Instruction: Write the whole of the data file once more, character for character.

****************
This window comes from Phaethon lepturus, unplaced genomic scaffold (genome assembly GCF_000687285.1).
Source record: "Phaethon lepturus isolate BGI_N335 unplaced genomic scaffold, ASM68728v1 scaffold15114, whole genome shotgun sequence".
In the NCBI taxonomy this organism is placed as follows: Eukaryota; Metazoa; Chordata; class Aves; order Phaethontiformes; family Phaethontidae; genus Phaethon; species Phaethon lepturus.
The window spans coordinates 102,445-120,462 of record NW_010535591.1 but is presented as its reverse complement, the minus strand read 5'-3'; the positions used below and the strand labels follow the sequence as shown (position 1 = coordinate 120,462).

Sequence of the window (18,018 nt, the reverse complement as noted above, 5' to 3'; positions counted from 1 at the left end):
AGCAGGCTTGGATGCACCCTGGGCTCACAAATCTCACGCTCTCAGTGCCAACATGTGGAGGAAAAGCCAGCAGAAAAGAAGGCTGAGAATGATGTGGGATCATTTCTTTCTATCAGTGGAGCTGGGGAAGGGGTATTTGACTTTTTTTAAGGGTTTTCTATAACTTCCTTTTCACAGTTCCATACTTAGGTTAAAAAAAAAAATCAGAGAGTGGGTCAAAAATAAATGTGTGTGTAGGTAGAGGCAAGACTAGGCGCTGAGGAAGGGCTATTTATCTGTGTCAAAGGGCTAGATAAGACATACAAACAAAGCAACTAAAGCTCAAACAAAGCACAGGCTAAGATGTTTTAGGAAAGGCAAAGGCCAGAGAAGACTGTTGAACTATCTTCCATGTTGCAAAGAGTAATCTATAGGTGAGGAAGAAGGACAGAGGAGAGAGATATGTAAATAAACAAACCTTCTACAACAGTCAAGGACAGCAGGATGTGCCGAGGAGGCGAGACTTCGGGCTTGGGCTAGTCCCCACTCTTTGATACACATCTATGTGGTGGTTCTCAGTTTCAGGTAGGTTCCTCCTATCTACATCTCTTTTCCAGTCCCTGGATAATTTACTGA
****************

This window comes from Phaethon lepturus, unplaced genomic scaffold (genome assembly GCF_000687285.1).
Source record: "Phaethon lepturus isolate BGI_N335 unplaced genomic scaffold, ASM68728v1 scaffold15114, whole genome shotgun sequence".
In the NCBI taxonomy this organism is placed as follows: Eukaryota; Metazoa; Chordata; class Aves; order Phaethontiformes; family Phaethontidae; genus Phaethon; species Phaethon lepturus.
The window spans coordinates 102,445-120,462 of record NW_010535591.1 but is presented as its reverse complement, the minus strand read 5'-3'; the positions used below and the strand labels follow the sequence as shown (position 1 = coordinate 120,462).

Sequence of the window (18,018 nt, the reverse complement as noted above, 5' to 3'; positions counted from 1 at the left end):
AGCAGGCTTGGATGCACCCTGGGCTCACAAATCTCACGCTCTCAGTGCCAACATGTGGAGGAAAAGCCAGCAGAAAAGAAGGCTGAGAATGATGTGGGATCATTTCTTTCTATCAGTGGAGCTGGGGAAGGGGTATTTGACTTTTTTTAAGGGTTTTCTATAACTTCCTTTTCACAGTTCCATACTTAGGTTAAAAAAAAAAATCAGAGAGTGGGTCAAAAATAAATGTGTGTGTAGGTAGAGGCAAGACTAGGCGCTGAGGAAGGGCTATTTATCTGTGTCAAAGGGCTAGATAAGACATACAAACAAAGCAACTAAAGCTCAAACAAAGCACAGGCTAAGATGTTTTAGGAAAGGCAAAGGCCAGAGAAGACTGTTGAACTATCTTCCATGTTGCAAAGAGTAATCTATAGGTGAGGAAGAAGGACAGAGGAGAGAGATATGTAAATAAACAAACCTTCTACAACAGTCAAGGACAGCAGGATGTGCCGAGGAGGCGAGACTTCGGGCTTGGGCTAGTCCCCACTCTTTGATACACATCTATGTGGTGGTTCTCAGTTTCAGGTAGGTTCCTCCTATCTACATCTCTTTTCCAGTCCCTGGATAATTTACTGA